When talking about mindful eating, we usually consider things like chewing our food slowly and enjoying the flavor and texture of every bite. But what about practicing mindfulness in the way your family interacts at the dinner table? Isn’t being pleasant with others during mealtime part of a mindful eating experience, too?
A conversation with ZisBoomBah’s psychology expert Beth Lonergan, PsyD:
“If you create a pause there,
you allow something to shift.”
~ Dr. Beth Lonergan, PsyD
“There are so many triggers at the dinner table,” Dr. Lonergan says, agreeing that one of the most valuable skills we can teach our children is mindfulness. But in order to instill the habit of interacting sensibly with others in our children, we, as adults, must practice keeping calm just the same. And that is not always easy. Our expert suggests practicing “dinnertime mindfulness” together as a family. “Have fun with it. Make it a little game,” she says. Practice having to wait until someone gets to do something. For example, before anyone gets to take their first bite, wait until everyone at the table is served and ready to eat (as is mannerly anyway). Then sit quietly for a few moments. Some families may use this pause to say grace. Truly any family can create their very own ritual of expressing appreciation for the food before us, which sustains the good health of our body and mind. “You’re building delayed gratification and resilience,” Dr. Lonergan explains. “If you create a pause there, you allow something to shift.”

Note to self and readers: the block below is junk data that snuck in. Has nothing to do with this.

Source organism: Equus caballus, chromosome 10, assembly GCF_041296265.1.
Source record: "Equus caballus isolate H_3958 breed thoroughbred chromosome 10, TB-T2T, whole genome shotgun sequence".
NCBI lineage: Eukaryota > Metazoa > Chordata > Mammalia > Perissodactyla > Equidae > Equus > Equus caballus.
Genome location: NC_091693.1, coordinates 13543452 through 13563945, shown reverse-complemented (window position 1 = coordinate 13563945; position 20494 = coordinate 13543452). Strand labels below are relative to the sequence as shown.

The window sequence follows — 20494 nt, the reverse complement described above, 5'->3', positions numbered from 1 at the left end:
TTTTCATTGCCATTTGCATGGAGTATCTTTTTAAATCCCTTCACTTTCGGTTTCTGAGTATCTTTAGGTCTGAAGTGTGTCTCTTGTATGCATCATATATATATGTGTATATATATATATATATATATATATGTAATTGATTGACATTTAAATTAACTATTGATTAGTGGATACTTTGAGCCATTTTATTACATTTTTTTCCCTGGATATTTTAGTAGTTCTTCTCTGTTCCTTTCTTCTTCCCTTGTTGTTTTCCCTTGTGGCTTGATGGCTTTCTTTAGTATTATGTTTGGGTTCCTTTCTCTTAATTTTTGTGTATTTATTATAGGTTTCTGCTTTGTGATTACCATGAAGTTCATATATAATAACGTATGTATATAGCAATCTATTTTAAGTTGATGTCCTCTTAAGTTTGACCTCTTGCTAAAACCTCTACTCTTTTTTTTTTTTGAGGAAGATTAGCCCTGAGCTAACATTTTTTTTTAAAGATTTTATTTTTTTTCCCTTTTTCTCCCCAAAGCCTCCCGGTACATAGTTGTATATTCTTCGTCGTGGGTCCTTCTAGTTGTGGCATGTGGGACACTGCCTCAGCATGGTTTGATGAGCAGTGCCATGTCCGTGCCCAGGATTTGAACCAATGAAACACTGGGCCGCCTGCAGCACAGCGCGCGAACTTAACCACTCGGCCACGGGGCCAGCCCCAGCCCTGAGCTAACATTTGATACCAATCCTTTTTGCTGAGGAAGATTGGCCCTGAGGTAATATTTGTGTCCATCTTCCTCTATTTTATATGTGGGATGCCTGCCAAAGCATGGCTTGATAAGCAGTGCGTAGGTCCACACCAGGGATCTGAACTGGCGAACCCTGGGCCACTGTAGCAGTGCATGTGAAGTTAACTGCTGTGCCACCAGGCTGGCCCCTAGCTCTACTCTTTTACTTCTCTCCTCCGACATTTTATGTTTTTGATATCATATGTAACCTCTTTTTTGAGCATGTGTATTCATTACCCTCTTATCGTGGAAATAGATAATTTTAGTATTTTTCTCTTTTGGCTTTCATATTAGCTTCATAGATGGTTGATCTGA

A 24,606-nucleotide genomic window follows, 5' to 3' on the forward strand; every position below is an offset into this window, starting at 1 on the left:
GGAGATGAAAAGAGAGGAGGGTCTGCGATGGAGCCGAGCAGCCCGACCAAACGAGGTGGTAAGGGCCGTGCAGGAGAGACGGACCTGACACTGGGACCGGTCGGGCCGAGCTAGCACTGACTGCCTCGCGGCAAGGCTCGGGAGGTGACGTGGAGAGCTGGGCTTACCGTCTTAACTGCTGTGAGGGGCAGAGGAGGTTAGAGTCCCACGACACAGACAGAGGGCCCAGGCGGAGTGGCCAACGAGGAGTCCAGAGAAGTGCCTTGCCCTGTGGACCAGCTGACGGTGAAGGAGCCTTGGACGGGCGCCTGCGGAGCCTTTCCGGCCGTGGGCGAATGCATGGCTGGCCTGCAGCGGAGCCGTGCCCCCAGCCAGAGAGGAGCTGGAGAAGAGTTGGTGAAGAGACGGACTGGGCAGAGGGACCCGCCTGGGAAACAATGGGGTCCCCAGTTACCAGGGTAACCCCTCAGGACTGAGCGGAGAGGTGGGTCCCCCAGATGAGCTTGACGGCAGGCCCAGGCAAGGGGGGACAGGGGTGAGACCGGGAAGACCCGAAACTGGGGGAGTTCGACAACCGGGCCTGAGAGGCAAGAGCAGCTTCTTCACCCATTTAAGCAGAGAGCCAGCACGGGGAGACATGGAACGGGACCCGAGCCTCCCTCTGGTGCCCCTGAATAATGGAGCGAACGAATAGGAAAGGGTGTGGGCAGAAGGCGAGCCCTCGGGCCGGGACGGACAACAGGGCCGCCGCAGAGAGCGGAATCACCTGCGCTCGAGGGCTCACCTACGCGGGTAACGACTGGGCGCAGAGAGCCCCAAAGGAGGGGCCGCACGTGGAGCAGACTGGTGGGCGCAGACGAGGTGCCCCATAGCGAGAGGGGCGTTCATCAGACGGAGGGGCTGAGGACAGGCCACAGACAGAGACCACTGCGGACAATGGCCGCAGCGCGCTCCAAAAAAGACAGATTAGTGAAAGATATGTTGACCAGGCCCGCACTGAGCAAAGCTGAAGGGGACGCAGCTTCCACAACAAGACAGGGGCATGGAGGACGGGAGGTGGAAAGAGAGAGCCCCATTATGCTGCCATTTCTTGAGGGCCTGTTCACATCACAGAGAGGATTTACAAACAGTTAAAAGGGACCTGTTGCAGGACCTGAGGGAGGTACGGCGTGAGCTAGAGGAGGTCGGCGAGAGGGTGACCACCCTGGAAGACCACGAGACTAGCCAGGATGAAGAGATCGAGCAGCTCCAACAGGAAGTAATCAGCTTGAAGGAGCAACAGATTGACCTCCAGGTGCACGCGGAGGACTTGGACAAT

Re-mind: What would that pause give you?
Dr. Lonergan encourages families to pay attention to what triggers outbursts at the dinner table. Journaling triggers is a technique often used by Weight Watchers and other habit-related programs. Being tired, being super hungry or having had a negative interaction with a person are all possible triggers for “losing it.” No wonder. Aren’t those exactly the kind of sentiments and experiences children — and parents — routinely bring to the dinner table?
“It is about prying open enough of a gap
so there is room for that opportunity
to react differently.”
~ Dr. Beth Lonergan, PsyD
“Understanding your kids’ triggers, as well as your own, is the beginning of paying attention and practicing mindfulness,” Dr. Lonergan says. “Practice having a little pause in there.” And practice it takes. “This is something you need to be very intentional about,” our expert advises, acknowledging, at the same time, that some people act impulsively and have no pause, while others have a “natural gap,” and it is easier for them to put a more conscious thought between trigger and reaction. “It is about prying open enough of a gap so there is room for that opportunity to react differently,” she says.
What may start as practicing mindfulness at the dinner table will ultimately become part of your child’s foundation for a healthy future. “It wouldn’t be an overstatement to say this is a huge skill in adulthood,” Dr. Lonergan says. “The ability to keep your seat and not be a slave to your reaction but rather make conscious choices has big implications for kids becoming successful adults.”
In conclusion, our expert advises that if you do lose your cool in front of your child, own it. “Talk to them about how we are all human, and you don’t expect them to be perfect either.”
What are your triggers for getting hooked at the dinner table? Or would you like to share tips on practicing mindfulness at the dinner table? Tell us what mindful eating entails in your family.